“We don’t have time to deal with red tape and bureaucracy.”
The challenges facing our nation as we battle the COVID-19 pandemic are immense.
The Army Corps of Engineers (USACE) reports they have 15-thousand team members now working with states across the nation to build alternate care facilities treating a growing number of people needing medical care. In a briefing with the AEC industry, USACE leaders urged industry to answer the call for help. “We’ve received more than 4,200 responses already. There are 46 staff now reviewing industry submissions,” says Jill Stiglich, SES Director, Contracting, HQUSACE.
Not surprisingly, many DBIA industry partners have been among the first to answer the Corps’ call. In fact, according to the Army Corps of Engineers, most of their projects in the eastern U.S. will be design-build.
Turner began work on a 1,038 space facility at SUNY’s Stony Brook campus on March 30th and is 82% complete. In Illinois, Turner is converting the abandoned Sherman Hospital (coincidentally used in the movie “Contagion”) to accommodate patient overflow.
AECOM is 55% completed on a 1,024 space project begun March 30th to provide alternate care facilities on the SUNY Westbury campus in New York. The project is expected to be completed in just 20 days.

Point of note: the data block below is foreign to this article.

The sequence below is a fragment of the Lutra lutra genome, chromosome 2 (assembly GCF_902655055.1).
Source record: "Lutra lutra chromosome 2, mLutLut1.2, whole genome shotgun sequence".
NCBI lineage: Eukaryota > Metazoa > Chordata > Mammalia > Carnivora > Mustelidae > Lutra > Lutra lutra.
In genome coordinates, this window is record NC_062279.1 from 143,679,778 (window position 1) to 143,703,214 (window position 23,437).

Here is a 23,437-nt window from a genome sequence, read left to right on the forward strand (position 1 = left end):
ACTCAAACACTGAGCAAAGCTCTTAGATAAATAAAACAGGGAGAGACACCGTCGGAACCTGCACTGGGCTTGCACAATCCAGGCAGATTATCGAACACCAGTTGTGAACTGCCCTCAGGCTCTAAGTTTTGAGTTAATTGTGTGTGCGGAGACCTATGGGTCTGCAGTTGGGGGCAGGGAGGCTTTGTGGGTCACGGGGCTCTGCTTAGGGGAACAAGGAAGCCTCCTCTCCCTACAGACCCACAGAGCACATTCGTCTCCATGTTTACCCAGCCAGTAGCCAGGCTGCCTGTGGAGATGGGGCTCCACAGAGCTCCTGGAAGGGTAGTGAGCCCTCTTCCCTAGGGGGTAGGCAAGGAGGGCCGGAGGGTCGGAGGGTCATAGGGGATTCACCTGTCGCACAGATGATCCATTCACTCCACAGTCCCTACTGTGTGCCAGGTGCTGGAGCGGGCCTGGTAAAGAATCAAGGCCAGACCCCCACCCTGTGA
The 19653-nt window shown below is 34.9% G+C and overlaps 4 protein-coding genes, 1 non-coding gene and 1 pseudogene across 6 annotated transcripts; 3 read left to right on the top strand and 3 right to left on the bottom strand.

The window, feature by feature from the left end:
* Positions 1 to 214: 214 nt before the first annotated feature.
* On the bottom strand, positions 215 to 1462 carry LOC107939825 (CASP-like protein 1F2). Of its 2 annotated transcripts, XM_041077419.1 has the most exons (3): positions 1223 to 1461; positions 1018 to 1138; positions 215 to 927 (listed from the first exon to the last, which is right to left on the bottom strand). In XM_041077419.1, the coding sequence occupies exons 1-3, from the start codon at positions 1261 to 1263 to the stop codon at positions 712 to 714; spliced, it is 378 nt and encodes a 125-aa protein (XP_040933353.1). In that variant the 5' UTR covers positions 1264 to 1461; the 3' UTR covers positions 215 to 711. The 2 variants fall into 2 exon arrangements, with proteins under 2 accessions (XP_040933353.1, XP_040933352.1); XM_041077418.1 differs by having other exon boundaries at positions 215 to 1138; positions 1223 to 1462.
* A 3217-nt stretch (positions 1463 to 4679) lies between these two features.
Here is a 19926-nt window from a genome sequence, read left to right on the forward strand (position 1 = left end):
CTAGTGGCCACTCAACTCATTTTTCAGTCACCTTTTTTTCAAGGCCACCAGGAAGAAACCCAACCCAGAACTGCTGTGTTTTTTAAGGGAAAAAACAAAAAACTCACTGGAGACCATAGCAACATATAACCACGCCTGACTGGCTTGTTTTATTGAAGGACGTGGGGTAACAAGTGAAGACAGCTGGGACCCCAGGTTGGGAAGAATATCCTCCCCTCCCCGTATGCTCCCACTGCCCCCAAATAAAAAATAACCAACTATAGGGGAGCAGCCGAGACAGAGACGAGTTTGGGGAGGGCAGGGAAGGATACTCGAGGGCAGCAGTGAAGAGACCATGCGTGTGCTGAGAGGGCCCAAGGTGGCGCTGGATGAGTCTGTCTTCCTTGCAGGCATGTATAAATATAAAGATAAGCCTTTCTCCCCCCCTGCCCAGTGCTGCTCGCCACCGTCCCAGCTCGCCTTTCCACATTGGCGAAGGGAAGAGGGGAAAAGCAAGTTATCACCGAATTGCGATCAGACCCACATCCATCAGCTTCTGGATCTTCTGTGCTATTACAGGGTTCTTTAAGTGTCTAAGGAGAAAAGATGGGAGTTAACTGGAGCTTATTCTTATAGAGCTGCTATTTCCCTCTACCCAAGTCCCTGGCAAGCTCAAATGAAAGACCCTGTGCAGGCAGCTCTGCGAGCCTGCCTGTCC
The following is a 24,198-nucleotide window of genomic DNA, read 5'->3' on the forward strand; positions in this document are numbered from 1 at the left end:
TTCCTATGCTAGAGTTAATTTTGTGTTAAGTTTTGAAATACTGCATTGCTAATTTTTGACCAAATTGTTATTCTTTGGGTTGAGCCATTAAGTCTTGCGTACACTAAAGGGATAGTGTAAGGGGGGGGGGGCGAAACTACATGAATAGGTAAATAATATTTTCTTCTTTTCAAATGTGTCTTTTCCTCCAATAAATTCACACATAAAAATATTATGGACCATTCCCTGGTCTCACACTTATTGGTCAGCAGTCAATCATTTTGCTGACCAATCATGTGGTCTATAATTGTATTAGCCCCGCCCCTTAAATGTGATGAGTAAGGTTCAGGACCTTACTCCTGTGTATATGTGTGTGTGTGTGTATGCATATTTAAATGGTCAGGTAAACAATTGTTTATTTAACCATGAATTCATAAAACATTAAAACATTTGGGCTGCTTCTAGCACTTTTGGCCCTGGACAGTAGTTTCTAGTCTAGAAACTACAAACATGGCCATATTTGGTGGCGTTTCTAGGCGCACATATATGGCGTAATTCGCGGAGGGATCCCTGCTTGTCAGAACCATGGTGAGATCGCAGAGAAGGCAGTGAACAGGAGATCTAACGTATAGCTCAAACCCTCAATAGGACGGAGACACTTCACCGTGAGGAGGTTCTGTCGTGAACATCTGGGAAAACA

Clark Construction is now working to re-open the shuttered Metro South Medical Center in Blue Island, Illinois to accept 550 highly acute COVID-19 patients.
While these facilities are all unique and being built in university dorms, hotels and arenas, the Corps has created conceptual designs to help guide states and project teams on the needs defined by FEMA and the Health and Human Services Department. Containers will now also be used in pilot projects in Detroit and Baltimore, taking only 8 hours to set up each container space.
According to the Corps, the need for speed is paramount with projects averaging just five days to two weeks to delivery. Flexibility on site is also critical with updates and changes happening daily and even hourly. There are lessons learned with each facility with staffing, contract and supply decisions sometimes changing on site. Mike Shultz, SES, Chief Interagency and International Division, told the industry, “some non-COVID spaces have converted to COVID mid-stream. This is a very fluid situation for contractors and states.”
Teams with the ability to perform or supply items 1, 2 and 3 below are requested to complete the online USACE COVID-19 Capabilities Statement.
- “Build-out” or retrofit of existing space (arenas, convention centers, dormitories, hotels, or other facilities) into alternate care facilities
- Field Medical Units
- Temporary Medical Enclosures
America’s design-build teams are built for this type of work. The collaboration, integration, and innovation needed to deliver success quickly and effectively are inherent in Design-Build Done Right® best practices. Over the decades, design-build had delivered in times of crisis and will continue to do so as we defeat this pandemic.